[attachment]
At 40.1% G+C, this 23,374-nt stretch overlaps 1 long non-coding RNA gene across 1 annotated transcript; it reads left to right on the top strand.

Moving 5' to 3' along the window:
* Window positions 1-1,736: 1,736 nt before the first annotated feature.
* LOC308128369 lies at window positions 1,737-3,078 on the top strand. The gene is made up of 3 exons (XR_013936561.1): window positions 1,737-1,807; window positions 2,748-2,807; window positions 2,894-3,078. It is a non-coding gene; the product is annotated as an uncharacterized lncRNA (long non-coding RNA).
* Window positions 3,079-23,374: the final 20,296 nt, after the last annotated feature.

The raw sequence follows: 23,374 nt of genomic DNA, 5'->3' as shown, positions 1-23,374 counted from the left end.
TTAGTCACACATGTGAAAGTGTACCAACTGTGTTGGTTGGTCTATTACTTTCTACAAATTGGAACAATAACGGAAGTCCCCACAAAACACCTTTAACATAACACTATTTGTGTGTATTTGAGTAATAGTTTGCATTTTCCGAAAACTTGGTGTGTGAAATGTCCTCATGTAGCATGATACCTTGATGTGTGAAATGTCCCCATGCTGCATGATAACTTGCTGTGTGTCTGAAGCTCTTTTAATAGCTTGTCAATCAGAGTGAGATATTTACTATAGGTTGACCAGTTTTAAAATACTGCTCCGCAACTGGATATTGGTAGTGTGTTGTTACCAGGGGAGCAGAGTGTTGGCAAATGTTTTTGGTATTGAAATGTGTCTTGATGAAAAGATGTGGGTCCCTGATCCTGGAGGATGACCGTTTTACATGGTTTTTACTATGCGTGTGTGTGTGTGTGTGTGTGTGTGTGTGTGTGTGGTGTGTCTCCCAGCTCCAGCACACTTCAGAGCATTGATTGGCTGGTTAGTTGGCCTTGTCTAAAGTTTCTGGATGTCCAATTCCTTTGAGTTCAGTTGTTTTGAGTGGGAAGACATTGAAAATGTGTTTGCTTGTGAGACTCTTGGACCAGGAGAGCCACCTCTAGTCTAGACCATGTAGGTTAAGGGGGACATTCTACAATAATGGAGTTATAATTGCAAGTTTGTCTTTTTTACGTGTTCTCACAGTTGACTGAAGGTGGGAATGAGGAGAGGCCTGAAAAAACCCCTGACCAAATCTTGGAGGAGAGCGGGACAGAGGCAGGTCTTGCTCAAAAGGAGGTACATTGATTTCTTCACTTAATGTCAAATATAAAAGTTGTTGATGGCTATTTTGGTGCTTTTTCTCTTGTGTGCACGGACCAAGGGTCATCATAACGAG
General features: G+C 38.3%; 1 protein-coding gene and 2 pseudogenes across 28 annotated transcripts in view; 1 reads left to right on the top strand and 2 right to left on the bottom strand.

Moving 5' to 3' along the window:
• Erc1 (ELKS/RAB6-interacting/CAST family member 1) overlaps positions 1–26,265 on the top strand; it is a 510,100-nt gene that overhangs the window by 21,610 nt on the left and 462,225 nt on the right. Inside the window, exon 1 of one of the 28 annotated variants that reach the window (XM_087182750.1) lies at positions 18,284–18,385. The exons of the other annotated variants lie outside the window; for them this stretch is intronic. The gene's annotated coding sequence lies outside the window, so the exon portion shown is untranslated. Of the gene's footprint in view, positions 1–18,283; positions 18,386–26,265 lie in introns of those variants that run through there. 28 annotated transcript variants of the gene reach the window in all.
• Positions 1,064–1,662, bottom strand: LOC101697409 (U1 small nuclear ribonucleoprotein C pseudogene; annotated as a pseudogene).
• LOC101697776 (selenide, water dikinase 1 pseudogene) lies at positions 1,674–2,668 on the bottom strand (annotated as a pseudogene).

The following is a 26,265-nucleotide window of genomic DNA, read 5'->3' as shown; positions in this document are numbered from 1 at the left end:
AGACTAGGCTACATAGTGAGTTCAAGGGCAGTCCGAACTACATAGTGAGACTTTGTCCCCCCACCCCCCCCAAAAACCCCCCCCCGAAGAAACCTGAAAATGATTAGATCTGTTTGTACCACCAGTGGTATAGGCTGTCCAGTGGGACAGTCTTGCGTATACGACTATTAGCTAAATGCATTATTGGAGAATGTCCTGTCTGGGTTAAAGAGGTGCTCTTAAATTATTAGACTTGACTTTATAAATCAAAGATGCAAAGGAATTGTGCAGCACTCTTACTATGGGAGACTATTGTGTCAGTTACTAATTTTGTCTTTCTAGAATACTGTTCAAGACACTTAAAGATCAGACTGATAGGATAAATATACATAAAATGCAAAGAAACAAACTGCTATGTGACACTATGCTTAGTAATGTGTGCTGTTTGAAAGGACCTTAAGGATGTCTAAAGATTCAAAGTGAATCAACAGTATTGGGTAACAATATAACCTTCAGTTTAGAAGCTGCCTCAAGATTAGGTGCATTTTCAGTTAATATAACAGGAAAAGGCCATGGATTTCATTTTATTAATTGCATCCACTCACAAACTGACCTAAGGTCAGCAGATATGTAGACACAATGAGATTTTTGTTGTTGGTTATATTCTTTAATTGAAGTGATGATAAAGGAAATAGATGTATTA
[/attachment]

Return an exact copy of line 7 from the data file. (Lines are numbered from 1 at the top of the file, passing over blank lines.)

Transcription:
TTAGTCACACATGTGAAAGTGTACCAACTGTGTTGGTTGGTCTATTACTTTCTACAAATTGGAACAATAACGGAAGTCCCCACAAAACACCTTTAACATAACACTATTTGTGTGTATTTGAGTAATAGTTTGCATTTTCCGAAAACTTGGTGTGTGAAATGTCCTCATGTAGCATGATACCTTGATGTGTGAAATGTCCCCATGCTGCATGATAACTTGCTGTGTGTCTGAAGCTCTTTTAATAGCTTGTCAATCAGAGTGAGATATTTACTATAGGTTGACCAGTTTTAAAATACTGCTCCGCAACTGGATATTGGTAGTGTGTTGTTACCAGGGGAGCAGAGTGTTGGCAAATGTTTTTGGTATTGAAATGTGTCTTGATGAAAAGATGTGGGTCCCTGATCCTGGAGGATGACCGTTTTACATGGTTTTTACTATGCGTGTGTGTGTGTGTGTGTGTGTGTGTGTGTGTGTGGTGTGTCTCCCAGCTCCAGCACACTTCAGAGCATTGATTGGCTGGTTAGTTGGCCTTGTCTAAAGTTTCTGGATGTCCAATTCCTTTGAGTTCAGTTGTTTTGAGTGGGAAGACATTGAAAATGTGTTTGCTTGTGAGACTCTTGGACCAGGAGAGCCACCTCTAGTCTAGACCATGTAGGTTAAGGGGGACATTCTACAATAATGGAGTTATAATTGCAAGTTTGTCTTTTTTACGTGTTCTCACAGTTGACTGAAGGTGGGAATGAGGAGAGGCCTGAAAAAACCCCTGACCAAATCTTGGAGGAGAGCGGGACAGAGGCAGGTCTTGCTCAAAAGGAGGTACATTGATTTCTTCACTTAATGTCAAATATAAAAGTTGTTGATGGCTATTTTGGTGCTTTTTCTCTTGTGTGCACGGACCAAGGGTCATCATAACGAG